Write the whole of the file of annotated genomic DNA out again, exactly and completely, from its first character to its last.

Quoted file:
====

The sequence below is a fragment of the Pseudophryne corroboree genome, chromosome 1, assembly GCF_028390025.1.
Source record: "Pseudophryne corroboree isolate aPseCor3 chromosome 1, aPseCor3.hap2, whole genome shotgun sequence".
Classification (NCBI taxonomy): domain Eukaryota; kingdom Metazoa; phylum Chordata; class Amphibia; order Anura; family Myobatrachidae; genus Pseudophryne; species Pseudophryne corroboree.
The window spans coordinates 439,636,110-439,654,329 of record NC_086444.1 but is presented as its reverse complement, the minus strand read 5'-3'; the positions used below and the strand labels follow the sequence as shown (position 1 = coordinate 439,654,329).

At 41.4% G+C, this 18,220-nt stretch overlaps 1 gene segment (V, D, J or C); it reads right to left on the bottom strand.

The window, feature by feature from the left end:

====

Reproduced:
The sequence below is a fragment of the Pseudophryne corroboree genome, chromosome 1, assembly GCF_028390025.1.
Source record: "Pseudophryne corroboree isolate aPseCor3 chromosome 1, aPseCor3.hap2, whole genome shotgun sequence".
Classification (NCBI taxonomy): domain Eukaryota; kingdom Metazoa; phylum Chordata; class Amphibia; order Anura; family Myobatrachidae; genus Pseudophryne; species Pseudophryne corroboree.
The window spans coordinates 439,636,110-439,654,329 of record NC_086444.1 but is presented as its reverse complement, the minus strand read 5'-3'; the positions used below and the strand labels follow the sequence as shown (position 1 = coordinate 439,654,329).

At 41.4% G+C, this 18,220-nt stretch overlaps 1 gene segment (V, D, J or C); it reads right to left on the bottom strand.

The window, feature by feature from the left end: